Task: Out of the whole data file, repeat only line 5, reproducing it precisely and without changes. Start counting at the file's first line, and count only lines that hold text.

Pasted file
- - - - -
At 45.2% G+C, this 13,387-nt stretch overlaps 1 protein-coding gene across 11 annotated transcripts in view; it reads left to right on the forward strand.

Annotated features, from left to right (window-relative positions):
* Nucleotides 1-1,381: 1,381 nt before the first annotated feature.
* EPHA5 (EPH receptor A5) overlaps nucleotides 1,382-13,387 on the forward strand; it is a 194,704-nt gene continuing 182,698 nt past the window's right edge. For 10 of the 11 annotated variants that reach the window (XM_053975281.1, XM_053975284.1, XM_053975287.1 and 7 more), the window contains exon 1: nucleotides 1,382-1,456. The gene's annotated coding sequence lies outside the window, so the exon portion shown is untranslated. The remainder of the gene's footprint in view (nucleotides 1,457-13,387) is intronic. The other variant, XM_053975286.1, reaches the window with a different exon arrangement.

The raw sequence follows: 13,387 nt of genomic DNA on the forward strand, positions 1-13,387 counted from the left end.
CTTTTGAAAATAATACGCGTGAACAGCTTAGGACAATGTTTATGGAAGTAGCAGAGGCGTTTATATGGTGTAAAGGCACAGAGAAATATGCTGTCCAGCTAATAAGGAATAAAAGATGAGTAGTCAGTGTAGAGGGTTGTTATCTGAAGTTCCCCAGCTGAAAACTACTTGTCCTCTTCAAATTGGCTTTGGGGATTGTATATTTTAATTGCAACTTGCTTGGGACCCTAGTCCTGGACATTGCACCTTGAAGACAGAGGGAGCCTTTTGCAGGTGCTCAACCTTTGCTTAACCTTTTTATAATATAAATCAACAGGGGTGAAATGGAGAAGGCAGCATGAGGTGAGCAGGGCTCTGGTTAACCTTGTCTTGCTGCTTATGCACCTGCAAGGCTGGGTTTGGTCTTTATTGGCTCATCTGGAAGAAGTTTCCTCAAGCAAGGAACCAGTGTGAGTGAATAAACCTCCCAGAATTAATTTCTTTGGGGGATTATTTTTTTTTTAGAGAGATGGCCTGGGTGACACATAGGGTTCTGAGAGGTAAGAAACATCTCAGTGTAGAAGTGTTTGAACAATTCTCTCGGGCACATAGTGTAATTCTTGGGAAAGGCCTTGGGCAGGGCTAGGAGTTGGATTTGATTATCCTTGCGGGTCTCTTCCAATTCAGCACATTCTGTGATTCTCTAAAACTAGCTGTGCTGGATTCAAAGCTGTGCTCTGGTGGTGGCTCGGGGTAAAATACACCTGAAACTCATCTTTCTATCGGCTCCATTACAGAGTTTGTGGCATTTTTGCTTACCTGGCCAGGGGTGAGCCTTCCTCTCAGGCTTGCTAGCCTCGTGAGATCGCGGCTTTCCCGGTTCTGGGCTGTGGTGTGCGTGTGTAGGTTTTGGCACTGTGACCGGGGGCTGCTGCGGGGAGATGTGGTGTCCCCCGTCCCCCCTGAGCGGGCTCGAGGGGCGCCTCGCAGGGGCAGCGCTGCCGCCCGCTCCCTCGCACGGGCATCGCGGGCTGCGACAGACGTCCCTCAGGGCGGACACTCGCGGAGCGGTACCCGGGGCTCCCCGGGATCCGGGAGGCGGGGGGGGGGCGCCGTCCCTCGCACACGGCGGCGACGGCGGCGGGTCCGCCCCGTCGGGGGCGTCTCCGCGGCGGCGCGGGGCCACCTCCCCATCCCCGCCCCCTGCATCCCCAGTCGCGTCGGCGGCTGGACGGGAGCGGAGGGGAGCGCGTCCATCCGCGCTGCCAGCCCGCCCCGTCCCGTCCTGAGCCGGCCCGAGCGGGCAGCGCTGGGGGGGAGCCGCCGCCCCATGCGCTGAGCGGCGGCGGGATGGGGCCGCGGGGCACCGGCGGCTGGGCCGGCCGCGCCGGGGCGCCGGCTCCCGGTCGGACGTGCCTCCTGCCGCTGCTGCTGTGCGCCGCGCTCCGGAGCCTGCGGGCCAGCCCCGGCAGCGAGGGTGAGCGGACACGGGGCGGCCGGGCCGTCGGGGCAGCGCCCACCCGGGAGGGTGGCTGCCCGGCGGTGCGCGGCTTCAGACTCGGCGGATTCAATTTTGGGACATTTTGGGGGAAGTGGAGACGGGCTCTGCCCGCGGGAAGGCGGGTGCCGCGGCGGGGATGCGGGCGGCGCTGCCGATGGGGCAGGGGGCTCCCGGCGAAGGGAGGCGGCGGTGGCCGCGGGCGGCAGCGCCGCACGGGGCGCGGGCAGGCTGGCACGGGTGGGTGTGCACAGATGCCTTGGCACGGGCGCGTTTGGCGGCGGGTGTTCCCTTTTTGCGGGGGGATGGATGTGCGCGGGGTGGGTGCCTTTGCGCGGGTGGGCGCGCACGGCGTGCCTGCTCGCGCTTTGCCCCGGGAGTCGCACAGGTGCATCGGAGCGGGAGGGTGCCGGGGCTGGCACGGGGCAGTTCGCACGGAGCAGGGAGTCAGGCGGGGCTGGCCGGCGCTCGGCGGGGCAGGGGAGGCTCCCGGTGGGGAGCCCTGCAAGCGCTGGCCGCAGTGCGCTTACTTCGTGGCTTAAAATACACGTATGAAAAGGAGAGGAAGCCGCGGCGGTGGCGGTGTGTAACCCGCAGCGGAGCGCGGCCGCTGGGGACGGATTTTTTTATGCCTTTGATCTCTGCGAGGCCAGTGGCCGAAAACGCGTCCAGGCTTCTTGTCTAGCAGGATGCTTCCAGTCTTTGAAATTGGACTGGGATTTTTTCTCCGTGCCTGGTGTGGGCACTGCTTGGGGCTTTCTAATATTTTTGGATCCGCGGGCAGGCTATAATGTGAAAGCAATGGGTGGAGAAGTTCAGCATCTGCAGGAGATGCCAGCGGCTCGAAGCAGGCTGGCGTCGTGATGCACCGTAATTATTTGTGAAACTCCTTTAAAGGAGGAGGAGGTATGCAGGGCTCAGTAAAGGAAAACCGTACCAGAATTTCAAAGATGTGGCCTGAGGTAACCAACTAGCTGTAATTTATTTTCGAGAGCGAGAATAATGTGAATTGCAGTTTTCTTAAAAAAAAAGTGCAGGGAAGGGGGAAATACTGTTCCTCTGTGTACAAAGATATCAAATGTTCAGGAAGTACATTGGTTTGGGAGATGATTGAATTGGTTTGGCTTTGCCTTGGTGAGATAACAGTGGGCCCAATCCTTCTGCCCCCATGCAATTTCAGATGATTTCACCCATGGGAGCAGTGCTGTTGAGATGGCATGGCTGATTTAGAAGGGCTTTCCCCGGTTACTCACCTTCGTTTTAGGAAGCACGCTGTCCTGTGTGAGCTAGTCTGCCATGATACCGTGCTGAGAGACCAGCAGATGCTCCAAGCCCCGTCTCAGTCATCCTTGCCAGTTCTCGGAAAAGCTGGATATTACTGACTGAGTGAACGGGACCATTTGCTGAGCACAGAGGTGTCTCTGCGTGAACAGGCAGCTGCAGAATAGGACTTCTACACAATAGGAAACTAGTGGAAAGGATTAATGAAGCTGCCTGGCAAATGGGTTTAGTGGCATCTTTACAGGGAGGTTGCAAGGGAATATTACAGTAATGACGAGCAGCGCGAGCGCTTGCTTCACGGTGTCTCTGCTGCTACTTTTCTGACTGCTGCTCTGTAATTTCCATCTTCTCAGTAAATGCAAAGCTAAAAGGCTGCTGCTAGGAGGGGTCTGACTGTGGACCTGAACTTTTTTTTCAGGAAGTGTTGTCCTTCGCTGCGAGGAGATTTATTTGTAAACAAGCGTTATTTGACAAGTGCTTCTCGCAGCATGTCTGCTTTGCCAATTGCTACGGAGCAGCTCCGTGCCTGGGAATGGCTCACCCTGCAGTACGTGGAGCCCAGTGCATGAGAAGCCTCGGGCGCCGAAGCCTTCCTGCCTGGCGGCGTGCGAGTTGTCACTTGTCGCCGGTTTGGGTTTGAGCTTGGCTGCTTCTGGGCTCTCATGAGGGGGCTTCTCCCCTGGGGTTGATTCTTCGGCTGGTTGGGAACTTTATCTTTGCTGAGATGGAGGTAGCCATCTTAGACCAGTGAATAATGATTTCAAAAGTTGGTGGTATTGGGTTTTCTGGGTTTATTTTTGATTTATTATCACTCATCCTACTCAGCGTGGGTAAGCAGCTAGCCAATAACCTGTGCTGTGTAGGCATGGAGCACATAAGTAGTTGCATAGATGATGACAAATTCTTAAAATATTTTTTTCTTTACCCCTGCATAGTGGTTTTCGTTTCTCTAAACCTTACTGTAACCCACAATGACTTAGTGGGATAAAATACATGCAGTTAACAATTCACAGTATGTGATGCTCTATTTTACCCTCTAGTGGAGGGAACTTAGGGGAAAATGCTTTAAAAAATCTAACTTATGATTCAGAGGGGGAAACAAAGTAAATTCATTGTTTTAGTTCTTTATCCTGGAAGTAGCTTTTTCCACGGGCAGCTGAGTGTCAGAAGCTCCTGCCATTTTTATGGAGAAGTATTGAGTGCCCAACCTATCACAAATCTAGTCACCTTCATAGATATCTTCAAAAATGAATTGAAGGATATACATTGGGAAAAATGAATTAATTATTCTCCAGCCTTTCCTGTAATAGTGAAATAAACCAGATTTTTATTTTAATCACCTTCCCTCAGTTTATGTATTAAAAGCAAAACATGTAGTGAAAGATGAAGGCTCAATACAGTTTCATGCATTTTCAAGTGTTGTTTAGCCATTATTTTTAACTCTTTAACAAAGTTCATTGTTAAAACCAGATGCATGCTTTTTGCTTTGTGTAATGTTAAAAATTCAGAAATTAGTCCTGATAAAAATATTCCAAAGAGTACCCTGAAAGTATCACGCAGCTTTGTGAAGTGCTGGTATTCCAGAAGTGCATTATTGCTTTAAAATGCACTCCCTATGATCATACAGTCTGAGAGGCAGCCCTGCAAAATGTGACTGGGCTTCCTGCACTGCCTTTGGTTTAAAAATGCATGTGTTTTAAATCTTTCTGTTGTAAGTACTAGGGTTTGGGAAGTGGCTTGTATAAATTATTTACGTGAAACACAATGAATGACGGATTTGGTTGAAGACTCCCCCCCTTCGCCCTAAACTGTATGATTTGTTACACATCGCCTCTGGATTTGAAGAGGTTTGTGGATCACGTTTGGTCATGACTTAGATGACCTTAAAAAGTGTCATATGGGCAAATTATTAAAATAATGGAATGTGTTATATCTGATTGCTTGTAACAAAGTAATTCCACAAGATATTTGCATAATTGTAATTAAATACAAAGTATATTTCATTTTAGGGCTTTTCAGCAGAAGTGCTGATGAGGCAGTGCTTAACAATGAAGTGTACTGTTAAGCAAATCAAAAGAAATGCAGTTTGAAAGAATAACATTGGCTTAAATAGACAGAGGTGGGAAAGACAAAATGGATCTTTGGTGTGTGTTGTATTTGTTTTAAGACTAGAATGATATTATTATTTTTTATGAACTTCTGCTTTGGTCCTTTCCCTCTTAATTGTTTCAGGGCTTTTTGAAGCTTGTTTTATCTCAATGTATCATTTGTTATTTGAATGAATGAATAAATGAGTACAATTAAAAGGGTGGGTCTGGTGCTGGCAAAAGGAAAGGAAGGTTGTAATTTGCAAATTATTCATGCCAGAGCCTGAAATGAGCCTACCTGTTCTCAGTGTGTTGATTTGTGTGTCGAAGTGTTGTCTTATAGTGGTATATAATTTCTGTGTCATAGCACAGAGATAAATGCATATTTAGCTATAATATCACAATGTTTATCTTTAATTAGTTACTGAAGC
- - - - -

The raw sequence follows: 13,387 nt of genomic DNA on the forward strand, positions 1-13,387 counted from the left end.